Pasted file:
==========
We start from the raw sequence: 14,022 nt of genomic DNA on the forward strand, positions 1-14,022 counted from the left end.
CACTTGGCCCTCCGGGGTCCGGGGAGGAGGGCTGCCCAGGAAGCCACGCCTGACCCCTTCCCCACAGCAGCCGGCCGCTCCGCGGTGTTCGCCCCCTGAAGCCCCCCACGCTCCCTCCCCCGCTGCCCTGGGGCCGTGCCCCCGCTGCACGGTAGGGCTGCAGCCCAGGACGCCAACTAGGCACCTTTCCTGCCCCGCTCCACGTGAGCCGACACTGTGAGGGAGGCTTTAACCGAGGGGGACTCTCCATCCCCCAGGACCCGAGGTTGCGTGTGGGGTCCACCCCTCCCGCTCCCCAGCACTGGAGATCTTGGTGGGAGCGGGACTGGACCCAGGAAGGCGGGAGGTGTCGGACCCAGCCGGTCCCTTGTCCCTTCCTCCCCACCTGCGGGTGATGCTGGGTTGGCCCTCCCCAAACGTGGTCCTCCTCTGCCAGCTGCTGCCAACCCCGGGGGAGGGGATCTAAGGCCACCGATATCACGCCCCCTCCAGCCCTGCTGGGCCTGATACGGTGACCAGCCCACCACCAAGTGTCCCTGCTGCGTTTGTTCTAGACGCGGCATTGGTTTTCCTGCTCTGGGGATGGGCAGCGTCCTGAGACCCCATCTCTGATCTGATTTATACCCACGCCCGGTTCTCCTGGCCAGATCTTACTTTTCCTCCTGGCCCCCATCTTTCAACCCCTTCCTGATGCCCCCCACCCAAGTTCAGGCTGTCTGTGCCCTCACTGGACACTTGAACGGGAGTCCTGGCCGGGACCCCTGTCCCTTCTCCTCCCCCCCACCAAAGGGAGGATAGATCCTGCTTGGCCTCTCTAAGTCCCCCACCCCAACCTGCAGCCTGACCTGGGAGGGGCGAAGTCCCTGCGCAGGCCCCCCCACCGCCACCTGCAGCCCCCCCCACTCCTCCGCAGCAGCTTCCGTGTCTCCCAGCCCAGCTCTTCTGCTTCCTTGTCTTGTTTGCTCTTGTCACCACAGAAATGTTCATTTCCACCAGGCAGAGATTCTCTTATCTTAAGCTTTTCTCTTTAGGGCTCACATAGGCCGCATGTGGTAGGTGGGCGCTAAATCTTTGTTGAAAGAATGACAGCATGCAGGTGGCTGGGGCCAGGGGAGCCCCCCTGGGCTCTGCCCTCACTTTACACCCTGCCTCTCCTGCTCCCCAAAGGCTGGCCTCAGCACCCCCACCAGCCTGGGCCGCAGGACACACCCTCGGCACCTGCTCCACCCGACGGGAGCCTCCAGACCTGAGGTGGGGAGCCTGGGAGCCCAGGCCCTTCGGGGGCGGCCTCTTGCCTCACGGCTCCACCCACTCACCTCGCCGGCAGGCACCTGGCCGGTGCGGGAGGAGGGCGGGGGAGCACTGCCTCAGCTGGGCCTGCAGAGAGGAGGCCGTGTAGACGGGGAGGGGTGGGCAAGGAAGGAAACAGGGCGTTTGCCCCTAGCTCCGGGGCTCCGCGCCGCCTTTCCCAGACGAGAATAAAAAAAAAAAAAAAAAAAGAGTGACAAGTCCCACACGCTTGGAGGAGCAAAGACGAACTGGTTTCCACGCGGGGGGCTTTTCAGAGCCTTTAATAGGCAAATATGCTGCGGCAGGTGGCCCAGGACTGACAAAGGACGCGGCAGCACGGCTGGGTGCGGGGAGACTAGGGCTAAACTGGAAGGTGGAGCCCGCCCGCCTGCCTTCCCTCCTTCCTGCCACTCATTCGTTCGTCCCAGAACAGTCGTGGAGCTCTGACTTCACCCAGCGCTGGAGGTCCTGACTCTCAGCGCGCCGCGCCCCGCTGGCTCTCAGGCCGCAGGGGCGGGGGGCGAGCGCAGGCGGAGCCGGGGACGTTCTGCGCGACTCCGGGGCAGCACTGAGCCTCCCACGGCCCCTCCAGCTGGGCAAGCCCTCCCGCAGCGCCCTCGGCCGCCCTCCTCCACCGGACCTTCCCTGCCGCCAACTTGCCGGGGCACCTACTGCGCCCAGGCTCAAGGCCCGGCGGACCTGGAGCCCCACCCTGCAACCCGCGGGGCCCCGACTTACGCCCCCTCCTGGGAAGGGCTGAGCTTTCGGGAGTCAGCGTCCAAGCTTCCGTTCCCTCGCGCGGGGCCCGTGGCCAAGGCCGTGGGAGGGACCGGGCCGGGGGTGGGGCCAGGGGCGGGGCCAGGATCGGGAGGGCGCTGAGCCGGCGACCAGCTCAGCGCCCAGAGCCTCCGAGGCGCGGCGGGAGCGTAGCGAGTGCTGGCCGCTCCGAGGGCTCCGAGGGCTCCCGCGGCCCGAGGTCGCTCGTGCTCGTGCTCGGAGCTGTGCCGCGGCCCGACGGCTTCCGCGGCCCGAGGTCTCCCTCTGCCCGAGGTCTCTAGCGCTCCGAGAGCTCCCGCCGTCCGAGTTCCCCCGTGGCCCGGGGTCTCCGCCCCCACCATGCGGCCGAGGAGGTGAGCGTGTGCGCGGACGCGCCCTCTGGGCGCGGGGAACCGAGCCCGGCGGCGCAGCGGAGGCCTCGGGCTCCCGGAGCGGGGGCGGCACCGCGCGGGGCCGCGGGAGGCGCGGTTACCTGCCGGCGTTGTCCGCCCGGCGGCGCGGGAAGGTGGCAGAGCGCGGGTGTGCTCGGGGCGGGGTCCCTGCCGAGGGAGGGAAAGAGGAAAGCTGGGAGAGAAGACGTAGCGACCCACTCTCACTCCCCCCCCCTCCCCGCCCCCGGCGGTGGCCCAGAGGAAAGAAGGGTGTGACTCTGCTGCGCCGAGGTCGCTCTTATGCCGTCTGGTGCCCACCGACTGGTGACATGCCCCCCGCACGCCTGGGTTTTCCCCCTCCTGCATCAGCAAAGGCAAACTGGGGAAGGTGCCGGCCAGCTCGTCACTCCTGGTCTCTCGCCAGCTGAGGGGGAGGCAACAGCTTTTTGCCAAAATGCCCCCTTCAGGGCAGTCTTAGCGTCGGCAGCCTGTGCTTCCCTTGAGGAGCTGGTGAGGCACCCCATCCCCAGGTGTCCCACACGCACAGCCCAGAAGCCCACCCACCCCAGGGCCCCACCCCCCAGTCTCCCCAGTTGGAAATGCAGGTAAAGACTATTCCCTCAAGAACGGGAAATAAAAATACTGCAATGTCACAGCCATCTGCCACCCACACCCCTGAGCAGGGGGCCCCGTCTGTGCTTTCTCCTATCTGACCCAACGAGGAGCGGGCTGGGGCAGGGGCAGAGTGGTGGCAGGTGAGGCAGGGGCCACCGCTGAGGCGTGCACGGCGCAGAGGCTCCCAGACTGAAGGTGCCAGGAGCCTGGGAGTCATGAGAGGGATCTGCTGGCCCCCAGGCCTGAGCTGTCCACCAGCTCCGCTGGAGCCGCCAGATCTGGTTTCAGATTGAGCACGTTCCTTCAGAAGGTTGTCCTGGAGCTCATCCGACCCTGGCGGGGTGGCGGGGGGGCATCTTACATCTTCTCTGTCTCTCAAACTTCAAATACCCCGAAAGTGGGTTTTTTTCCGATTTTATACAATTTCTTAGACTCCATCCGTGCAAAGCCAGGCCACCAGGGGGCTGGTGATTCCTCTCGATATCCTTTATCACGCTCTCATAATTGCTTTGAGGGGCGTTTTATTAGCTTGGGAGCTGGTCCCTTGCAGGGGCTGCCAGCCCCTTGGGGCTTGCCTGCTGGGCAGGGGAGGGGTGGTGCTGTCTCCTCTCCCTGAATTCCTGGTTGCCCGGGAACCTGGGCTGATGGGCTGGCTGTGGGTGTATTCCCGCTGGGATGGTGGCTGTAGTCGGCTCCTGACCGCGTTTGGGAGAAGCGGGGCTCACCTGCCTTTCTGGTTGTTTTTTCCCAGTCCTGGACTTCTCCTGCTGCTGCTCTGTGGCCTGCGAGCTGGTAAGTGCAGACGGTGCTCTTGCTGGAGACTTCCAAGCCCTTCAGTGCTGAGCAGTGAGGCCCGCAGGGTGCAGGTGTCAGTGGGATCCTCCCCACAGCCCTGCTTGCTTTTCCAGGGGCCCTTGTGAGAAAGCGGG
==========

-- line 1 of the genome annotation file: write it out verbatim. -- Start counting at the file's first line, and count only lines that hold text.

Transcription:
We start from the raw sequence: 14,022 nt of genomic DNA on the forward strand, positions 1-14,022 counted from the left end.